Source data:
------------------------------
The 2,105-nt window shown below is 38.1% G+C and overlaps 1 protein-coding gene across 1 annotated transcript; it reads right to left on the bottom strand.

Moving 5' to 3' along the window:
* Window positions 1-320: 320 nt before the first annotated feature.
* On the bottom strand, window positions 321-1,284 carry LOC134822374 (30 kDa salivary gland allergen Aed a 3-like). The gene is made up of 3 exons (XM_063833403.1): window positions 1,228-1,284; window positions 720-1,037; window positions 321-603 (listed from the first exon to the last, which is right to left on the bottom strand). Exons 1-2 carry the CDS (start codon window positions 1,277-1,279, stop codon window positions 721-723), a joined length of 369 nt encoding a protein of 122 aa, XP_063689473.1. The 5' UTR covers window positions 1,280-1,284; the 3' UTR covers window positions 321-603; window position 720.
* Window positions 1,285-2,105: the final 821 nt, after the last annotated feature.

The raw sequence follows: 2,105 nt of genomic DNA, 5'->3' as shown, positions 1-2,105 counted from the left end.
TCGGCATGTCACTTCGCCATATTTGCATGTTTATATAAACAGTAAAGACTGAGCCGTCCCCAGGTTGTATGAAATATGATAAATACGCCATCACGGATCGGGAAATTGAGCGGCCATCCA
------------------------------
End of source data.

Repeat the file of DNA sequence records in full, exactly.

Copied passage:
The 2,105-nt window shown below is 38.1% G+C and overlaps 1 protein-coding gene across 1 annotated transcript; it reads right to left on the bottom strand.

Moving 5' to 3' along the window:
* Window positions 1-320: 320 nt before the first annotated feature.
* On the bottom strand, window positions 321-1,284 carry LOC134822374 (30 kDa salivary gland allergen Aed a 3-like). The gene is made up of 3 exons (XM_063833403.1): window positions 1,228-1,284; window positions 720-1,037; window positions 321-603 (listed from the first exon to the last, which is right to left on the bottom strand). Exons 1-2 carry the CDS (start codon window positions 1,277-1,279, stop codon window positions 721-723), a joined length of 369 nt encoding a protein of 122 aa, XP_063689473.1. The 5' UTR covers window positions 1,280-1,284; the 3' UTR covers window positions 321-603; window position 720.
* Window positions 1,285-2,105: the final 821 nt, after the last annotated feature.

The raw sequence follows: 2,105 nt of genomic DNA, 5'->3' as shown, positions 1-2,105 counted from the left end.
TCGGCATGTCACTTCGCCATATTTGCATGTTTATATAAACAGTAAAGACTGAGCCGTCCCCAGGTTGTATGAAATATGATAAATACGCCATCACGGATCGGGAAATTGAGCGGCCATCCA